Comerica Park has played host to major recording acts in concert such as Eminem (2005), The Rolling Stones (2005), Bruce Springsteen and the E Street Band (2003), Bon Jovi (2003) and Paul McCartney (2011). The first act to play the venue was the Dave Matthews Band on July 5, 2000. In full-stage shows, the stage is to the back of the center field grass with fan seating on the grass up to, but not on, the infield diamond. No seating is allowed on the infield diamond. The center field grass has been covered by special tiles during concerts. Tiger players and former manager Alan Trammell complained about the quality of the playing outfield in 2005 after successive concerts by Eminem and The Rolling Stones; however, concerts at the venue are popular for Detroiters since Comerica is one of the only outdoor concert venues in the city of Detroit, along with Chene Park and the DTE Energy Music Theatre in Clarkston, Michigan, approximately 40 miles (64 km) north of Detroit. On July 27, 2007, Comerica hosted a stop of the 2007 Vans Warped Tour. Since then, Comerica become the annual stop of Detroit for The Warped Tour. Bands perform in the parking lot while merchandise and food vendors set up in the park itself. Comerica hosts the festival Kid Rock with Lynyrd Skynyrd and Robert Randolph and the Family Band performed at Comerica July 17, 2009. Kid Rock added a second night show for the 18th that featured Alice in Chains and Cypress Hill as opening acts. On August 15, 2003, a concert co-headlined by Kiss and Aerosmith and featuring local favorite Ted Nugent and Saliva had been planned for Comerica Park, but was postponed due to the Northeast Blackout of 2003 the day before; the rescheduled concert took place on September 7. Eminem and Jay-Z performed at Comerica Park on September 2, 2010, and a second show on September 3, 2010. On July 24, 2011 the stadium hosted a sellout concert featuring Paul McCartney on his On the Run Tour. On July 28, 2012 Jimmy Buffett and his "Lounging at the Lagoon" tour came to Comerica Park. This concert was one of the first times Jimmy Buffett and his band had played in such a large venue, and outdoors. Lionel Richie was the opening act for the night.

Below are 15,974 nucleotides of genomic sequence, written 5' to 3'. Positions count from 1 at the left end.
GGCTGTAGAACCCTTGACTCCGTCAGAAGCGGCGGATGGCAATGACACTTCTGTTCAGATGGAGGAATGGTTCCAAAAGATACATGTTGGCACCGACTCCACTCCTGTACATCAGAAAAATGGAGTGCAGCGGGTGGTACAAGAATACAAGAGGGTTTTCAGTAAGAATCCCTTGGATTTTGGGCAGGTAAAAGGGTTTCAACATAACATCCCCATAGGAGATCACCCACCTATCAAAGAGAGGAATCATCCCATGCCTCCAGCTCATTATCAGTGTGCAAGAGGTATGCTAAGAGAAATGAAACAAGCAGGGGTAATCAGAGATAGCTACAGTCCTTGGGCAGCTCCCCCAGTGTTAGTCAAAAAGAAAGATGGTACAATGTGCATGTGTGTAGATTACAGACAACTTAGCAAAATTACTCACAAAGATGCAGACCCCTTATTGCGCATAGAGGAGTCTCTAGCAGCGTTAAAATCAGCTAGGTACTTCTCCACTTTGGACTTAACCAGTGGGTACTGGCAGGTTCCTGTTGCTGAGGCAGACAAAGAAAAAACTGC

2013 Hockeytown Winter Festival
On February 9, 2012, NHL commissioner Gary Bettman announced that Comerica Park would host many events leading up to the 2013 NHL Winter Classic. These events would have included the alumni game, which would have been held on December 31, 2012, as well as outdoor games from all levels, including youth, the OHL, and the Great Lakes Invitational. The actual 2013 Winter Classic game between the Toronto Maple Leafs and the host Detroit Red Wings was to be played at Michigan Stadium in Ann Arbor. Red Wings owner Mike Ilitch, who also owns the Tigers, has wanted Detroit to host the Winter Classic ever since 2009 (when the Wings faced the Chicago Blackhawks at Wrigley Field). Ilitch wanted this event to have a positive impact on downtown Detroit and recommended the use of Comerica Park.
However, due to the work stoppage during the 2012-13 NHL season lasting into November, the viability of the event in the absence of a new bargaining agreement was called into question. Being without play less than two months before the original scheduled date, logistical concerns were raised about holding both the Classic itself as well as the Hockeytown Winter Festival at Comerica Park with such uncertainty, even if an agreement was reached within the next few days or weeks.
On November 2, 2012, the NHL announced the cancellation of the Classic and the Winter Festival and associated activities at Comerica. The cancellation came as a result of a deadline in the league's contract with Michigan Stadium, in which the league would have incurred additional expenses if they cancelled after November 2. During the announcement, NHL Deputy Commissioner Bill Daly stated that the next edition of the Winter Classic would be awarded to Ann Arbor and would also feature the Maple Leafs and Red Wings. It also stated the Hockeytown Winter Festival will return to Michigan; the statement did not specify any time frame for these.
- Consumer Price Index (estimate) 1800–2013. Federal Reserve Bank of Minneapolis. Retrieved March 31, 2013.
- International Facilities Group - Comerica Park
- Detroit Tigers to roar in Comerica Park
- Ballparks.com - Comerica Park
- Ballpark Information
- Robinson, Craig. "Ballpark Orientation: Direction the Batter is Facing at all MLB Parks". Flip Flop Fly Ball. Bloomsbury.
- Official NOAA weather data for station DTW retrieved via wunderground.com on 4/5/2012.
- Comerica scoreboard timelapse MLB.com April 7, 2012
- New scoreboard in works at Comerica Park Tigers.com April 7, 2012
- Hockeytown Mania in Detroit as Red Wings Battle for the Stanley Cup
- "Jay-Z, Eminem to play local ballparks". MLB.com. May 13, 2010. Retrieved May 15, 2010.
- Wings, Leafs to play '13 Winter Classic at Big House nhl.com February 9, 2012
- Decision day arrives for NHL's Winter Classic. The Buffalo News. Retrieved November 2, 2012.
- Strang, Katie, and Craig Custance (November 2, 2012). Source: Winter Classic canceled. ESPN.com. Retrieved November 2, 2012.
- National Hockey League. "NHL announces cancellation of 2013 Bridgestone NHL Winter Classic & SiriusXM Hockeytown Winter Festival", November 2, 2012.
- Fisher, Dale (2003). Building Michigan: A Tribute to Michigan's Construction Industry. Grass Lake, MI: Eyry of the Eagle Publishing. ISBN 1-891143-24-7.
|Wikimedia Commons has media related to Comerica Park.|
- Stadium site on tigers.com
- Video review of Comerica Park with on-site footage
- Comerica Park Tiger Sculptures
|Events and tenants|
|Home of the
2000 – present
Minute Maid Park
|Host of the